You aren’t going to live a “luxury” lifestyle in Belize, no matter how much money you have. Even in Belize City, there’s no fine dining, no great shopping, no haute-couture.
In other words, luxe living has as much to do with opportunity as it does with income. Where could you enjoy the good things in life on a budget of, say, US$2,500 to US$3,000 per month?

Buenos Aires, Argentina
Kuala Lumpur, Malaysia
Panama City, Panama
Paris, France

I’ll qualify my Paris pick a little. First, I’m assuming you’re not paying rent (or a mortgage). That is, you own an apartment. In that case, take my word for it: Living in Paris is as luxe as it gets…and can be far more affordable than you might ever imagine. A couple could have a hard time spending US$3,000 per month in this city (again, assuming no rent). Many of Paris’ finest offerings come gratis, or nearly so, and transportation, too, is almost free (1.10 euro to get from one end of the city to the other on the Metro).

Telephone, cable, and Internet are a bargain. And, outside the tourist zones, everyday things (haircuts, groceries) can be very affordable.

*** Kid-friendly

If you’re moving with children, you’re looking at city, probably capital city living. That’s where you’ll find the international schools you need. Right now, consider:

Montevideo, Uruguay
Paris, France
Panama City, Panama
Wellington, New Zealand

*** Entrepreneurs Welcome

Don’t move to France to start a business. Instead, consider:

Argentina
Dominican Republic
Ecuador
Panama
Thailand

*** Best Health Care

If health care is an important consideration for you, you’ll want to choose a big city, probably a capital city. Consider:

Paris, France (the World Health Organization says France has the best health care in the world…and I’d agree)
Kuala Lumpur, Malaysia
Managua, Nicaragua
Panama City, Panama

*** Eternal Spring

Don’t like it too hot…or too cold? Here are three places where the weather is just right, all year-round:

Mountains of Costa Rica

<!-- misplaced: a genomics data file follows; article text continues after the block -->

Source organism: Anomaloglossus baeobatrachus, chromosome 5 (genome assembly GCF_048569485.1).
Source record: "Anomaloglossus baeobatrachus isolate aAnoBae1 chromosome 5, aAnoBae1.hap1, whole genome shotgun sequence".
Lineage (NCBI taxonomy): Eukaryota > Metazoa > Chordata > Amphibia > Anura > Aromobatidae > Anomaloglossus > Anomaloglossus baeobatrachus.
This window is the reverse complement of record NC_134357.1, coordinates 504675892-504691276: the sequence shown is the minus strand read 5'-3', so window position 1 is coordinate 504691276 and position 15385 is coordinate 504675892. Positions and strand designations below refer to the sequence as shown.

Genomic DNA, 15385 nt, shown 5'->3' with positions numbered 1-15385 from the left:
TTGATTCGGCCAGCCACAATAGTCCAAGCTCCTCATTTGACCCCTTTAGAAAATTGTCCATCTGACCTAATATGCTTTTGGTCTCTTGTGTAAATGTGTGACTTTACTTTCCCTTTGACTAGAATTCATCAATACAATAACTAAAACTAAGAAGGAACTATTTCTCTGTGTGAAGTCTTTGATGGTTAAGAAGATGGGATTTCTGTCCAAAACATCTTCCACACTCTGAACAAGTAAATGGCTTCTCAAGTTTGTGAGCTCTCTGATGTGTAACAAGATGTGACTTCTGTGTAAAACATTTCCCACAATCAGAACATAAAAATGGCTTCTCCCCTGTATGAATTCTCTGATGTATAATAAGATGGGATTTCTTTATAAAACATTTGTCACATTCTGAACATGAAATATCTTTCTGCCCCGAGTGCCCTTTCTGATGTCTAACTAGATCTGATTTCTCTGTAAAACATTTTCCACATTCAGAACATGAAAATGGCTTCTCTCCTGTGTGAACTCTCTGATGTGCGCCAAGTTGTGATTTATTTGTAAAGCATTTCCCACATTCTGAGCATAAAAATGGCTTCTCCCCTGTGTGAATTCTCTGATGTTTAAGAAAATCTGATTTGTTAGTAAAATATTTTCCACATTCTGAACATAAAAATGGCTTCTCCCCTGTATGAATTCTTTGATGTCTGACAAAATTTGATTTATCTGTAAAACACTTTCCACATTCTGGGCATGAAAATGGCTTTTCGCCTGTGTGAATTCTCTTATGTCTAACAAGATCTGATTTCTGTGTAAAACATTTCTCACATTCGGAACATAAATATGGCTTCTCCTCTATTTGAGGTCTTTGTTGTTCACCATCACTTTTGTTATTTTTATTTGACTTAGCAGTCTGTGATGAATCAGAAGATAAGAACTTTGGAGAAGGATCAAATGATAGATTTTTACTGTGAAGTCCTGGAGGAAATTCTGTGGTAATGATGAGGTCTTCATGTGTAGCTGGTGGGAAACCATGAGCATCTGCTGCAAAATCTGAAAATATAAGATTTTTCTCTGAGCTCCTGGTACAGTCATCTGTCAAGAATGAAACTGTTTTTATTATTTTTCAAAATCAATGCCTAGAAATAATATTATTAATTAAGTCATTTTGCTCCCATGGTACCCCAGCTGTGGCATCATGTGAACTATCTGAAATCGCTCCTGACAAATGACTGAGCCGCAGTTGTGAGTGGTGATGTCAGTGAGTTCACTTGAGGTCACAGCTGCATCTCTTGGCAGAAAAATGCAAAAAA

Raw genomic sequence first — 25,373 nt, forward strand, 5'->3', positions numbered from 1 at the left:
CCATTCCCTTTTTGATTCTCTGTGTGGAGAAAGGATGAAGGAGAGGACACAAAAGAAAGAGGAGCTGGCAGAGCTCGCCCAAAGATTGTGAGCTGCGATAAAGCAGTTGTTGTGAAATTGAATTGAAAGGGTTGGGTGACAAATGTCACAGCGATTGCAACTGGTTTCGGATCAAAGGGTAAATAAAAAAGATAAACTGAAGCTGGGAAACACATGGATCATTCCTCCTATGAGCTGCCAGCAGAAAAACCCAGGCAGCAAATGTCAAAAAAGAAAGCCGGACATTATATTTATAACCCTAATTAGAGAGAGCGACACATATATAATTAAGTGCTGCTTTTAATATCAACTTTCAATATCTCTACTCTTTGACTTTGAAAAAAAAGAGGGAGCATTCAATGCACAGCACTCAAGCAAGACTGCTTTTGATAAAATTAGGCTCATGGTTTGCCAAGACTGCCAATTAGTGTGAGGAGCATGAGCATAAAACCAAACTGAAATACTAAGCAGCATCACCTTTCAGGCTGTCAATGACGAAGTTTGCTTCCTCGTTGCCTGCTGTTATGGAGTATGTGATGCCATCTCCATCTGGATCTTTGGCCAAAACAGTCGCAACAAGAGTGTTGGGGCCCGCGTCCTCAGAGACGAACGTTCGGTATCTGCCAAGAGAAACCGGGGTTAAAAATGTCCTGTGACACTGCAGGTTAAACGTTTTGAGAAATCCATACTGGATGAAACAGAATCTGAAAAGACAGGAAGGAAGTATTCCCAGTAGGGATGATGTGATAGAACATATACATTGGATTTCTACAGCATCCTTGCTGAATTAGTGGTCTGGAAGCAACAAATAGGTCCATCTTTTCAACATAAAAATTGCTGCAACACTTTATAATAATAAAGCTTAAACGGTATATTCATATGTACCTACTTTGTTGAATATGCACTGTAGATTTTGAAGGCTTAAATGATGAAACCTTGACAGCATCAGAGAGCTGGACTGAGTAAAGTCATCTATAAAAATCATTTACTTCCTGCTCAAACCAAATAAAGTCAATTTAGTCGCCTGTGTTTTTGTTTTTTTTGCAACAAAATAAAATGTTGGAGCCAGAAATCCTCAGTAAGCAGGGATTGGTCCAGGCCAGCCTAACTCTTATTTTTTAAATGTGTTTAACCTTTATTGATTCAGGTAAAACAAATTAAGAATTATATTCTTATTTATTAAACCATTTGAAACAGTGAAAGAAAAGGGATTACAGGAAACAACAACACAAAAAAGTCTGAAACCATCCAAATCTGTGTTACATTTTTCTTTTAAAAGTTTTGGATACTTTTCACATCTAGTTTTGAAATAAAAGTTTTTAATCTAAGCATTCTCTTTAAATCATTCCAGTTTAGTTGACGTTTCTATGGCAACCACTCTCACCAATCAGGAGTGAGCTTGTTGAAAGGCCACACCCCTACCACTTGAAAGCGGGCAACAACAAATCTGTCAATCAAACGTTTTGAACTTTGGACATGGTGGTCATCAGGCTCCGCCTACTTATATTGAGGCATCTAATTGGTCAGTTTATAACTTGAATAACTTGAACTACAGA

Ecuador
Mountains of Panama

*** They Speak English

Don’t want to learn a new language? Consider:

Belize
New Zealand
Roatan, Honduras

*** You’re Connected

Don’t want to go without high-speed Internet? Your best bets are:

Paris, France
Kuala Lumpur, Malaysia
Panama City, Panama

*** Part-time Paradise

Don’t want to leave the kids, the grandkids, or your old life behind entirely? Think about seasonal living in:

Argentina
Costa Rica
Mexico
Panama
New Zealand
Uruguay

*** Quick Escape

Want to know you could return anytime to the States or Canada, quick and easy? Choose:

Belize
Costa Rica
Mexico (you could even drive back and forth)
Nicaragua
Panama

*** Super Tax-friendly

Keen to mitigate your tax burden by moving abroad? Choose a country that taxes you only on the money you earn or remit locally:

Belize
Malaysia
Panama
Uruguay

Tomorrow: Steps #3 through #12…

Kathleen Peddicord

MAILBAG:

“Kathleen, I am backing up my previous statement that 4% of Belize’s population speaks English. Type in Belize on the Google search engine. Then click on ‘CIA–The World Factbook–Belize.’ Then scroll down to the languages part. It says 46% of the people in Belize speak Spanish, 32.9% % speak Creole, 3.9% speak English, 3.3% speak German, etc.

“Now I don’t know who to believe–you or the CIA World Factbook.”

— Martin G., United States

Don’t believe either one of us. Go to Belize and find out for yourself.

Statistics are a funny thing…especially government statistics. I don’t know how the CIA has arrived at its 3.9% figure for English-speakers in Belize. It’s a little hard to imagine fewer than 4% of the population speaking English in a country where classroom study (in all schools) is in English…and where all documentation (contracts, etc.) must be in English (for that is the language of government).

Remember, this is a former British colony.

And, again, anecdotally, I can tell you that nearly every person I’ve ever met in Belize speaks English…or Creole, which is English with an attitude.

But, as I remind you often, dear reader, don’t take my or anyone’s word for anything. The only way to know something for certain is to go see for yourself.

Belize is worth the trip.

When you get there, tell everyone I say, “hello.” Yes, they’ll understand.